• Join over 1.2 million students every month
  • Accelerate your learning by 29%
  • Unlimited access from just £6.99 per month

Cross Cultural Sex Roles.

Extracts from this document...

Introduction

Lauren Wright Professor Tynes Sociology of Sex Roles 26 February 2002 Cross Cultural Sex Roles It has been proven that the roles that men and women play in society are based upon many different social factors. A mere look at other cultures proves that sexual identity cannot solely be determined through a person's biological genes. If this were true, the characteristics defining men and women would be uniform, however a glance at the Sambia and Arapesh tribes of New Guinea reveal that the roles of men and women in separate cultures can be strikingly different. The roles that the men and women in these two tribes play are engrained in them at an early age. Whether it is the raising of children or the status of women in the tribe, these two cultures contrast each other and prove that much of the attributes associated with a particular gender are based on the traditions of the people. The tribe of Sambia numbers roughly 2300 in population and is located near the Papuan border of New Guinea. They are simple people who live through gardening, done by women, and hunting, executed by men. Their structure is very patriarchal and "descent is ideally organized on the basis of patriliny" (Herdt 54). The division of labor and duties is very clearly defined and "ritual taboos forbids men and women from doing each other's tasks in hunting and gathering" (55). The reason the division of jobs is so important to the people probably pertains to the inferior status they place women in. ...read more.

Middle

It is not until the man impregnates his wife that he must end his endeavors with younger boys. This system seems unfair to actual homosexuals who may not want to be married to a woman and begin engaging in heterosexual affairs. However, he must because all marriages are determined by the parents of the bride and groom. This leaves no room for sexual preference and must leave some men sexually unsatisfied. The United States is far superior to the Sambians in their definitions of gender roles. The Sambians view women as inferior and suppress them, while the United States is making a conscious effort to promote gender equality. Laws are set up to protect women and prohibit discrimination based on one's sexuality. The United States is also superior in their raising of boys. Though boys in the United States are raised with the mentality that emotions are feminine and should be suppressed, this is not to the extent of the Sambians. At least here boys are not stripped from all feminine influence and beaten until they have achieved masculinity. Though masculinity is an achieved status in both cultures, it is at a much higher cost in New Guinea. One thing that both societies fail to do is protect the sexual choice of everyone. Sambian men are required to stop homosexual activity once they have impregnated their wives that they are forced to marry. This is unfair to those Sambians who prefer to be with other men. ...read more.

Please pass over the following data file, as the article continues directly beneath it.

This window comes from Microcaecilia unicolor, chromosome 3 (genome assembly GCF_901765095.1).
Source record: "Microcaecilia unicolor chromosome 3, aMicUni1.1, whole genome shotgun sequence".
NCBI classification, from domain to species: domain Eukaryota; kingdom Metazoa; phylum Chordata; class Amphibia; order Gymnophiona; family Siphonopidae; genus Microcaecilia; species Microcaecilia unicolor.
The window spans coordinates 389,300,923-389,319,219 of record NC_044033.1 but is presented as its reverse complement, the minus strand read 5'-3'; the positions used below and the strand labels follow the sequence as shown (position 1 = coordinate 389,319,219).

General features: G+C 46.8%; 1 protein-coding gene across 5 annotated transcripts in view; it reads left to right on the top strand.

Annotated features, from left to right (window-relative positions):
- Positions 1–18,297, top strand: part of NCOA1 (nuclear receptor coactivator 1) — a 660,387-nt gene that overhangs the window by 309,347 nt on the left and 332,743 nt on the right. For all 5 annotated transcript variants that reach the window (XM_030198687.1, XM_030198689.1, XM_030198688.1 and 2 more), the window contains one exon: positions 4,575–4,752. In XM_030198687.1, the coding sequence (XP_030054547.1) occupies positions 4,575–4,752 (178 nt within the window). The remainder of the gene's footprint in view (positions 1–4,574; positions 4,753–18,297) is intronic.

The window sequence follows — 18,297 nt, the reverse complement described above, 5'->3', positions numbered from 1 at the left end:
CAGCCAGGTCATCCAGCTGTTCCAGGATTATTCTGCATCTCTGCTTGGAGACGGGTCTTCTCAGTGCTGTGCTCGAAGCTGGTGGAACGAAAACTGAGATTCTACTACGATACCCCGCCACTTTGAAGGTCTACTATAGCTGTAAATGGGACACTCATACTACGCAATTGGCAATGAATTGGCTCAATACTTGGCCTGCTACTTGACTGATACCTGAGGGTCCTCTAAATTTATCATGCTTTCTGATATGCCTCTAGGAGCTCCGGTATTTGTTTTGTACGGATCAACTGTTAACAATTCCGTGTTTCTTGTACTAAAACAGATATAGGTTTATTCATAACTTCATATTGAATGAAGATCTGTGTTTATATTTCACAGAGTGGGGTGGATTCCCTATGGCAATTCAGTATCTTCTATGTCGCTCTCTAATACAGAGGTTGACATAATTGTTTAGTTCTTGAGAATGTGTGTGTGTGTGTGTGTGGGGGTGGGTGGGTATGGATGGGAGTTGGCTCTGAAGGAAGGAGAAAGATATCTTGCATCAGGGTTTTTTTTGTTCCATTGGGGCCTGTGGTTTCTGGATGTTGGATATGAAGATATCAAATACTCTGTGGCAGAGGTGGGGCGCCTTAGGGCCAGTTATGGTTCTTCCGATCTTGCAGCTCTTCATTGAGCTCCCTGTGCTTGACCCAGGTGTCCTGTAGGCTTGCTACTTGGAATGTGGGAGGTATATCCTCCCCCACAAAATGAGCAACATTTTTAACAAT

Conclusion

Another way that women are treated as inferior is in the way they are raised to be wives. A young girl is betrothed to a slightly older boy and leaves to live with his family. The future husband and his father and brothers combine to feed and take care of her. In this way, an "Arapesh boy grows his wife" (80). Because he has grown her he now is able to control her and possess her. Though there are some characteristics that are inferior to the United States (the ritual of the tamberan), the United States could learn a lot from this primitive tribe. Fathers should be more involved in the raising of their children, and peacefulness should be instilled in children, not competitiveness. Excessive masculinity should not be a desired trait; boys should not wish to suppress their emotions. In the Arapesh tribe they are also successful in nurturing both children, and not only the females. This tribe has much strength in child rearing, as well as equal working for all the adults. From studying these two tribes it is clear that different cultures have totally different ideas about raising children and the gender roles these children should play. While one encourages aggressive men, the other promotes passiveness. This is a strong indication of the power that society has to influence people. The roles of men and women are clearly shaped by the traditions and customs of society, as well as the biological attributes that come with men and women. ...read more.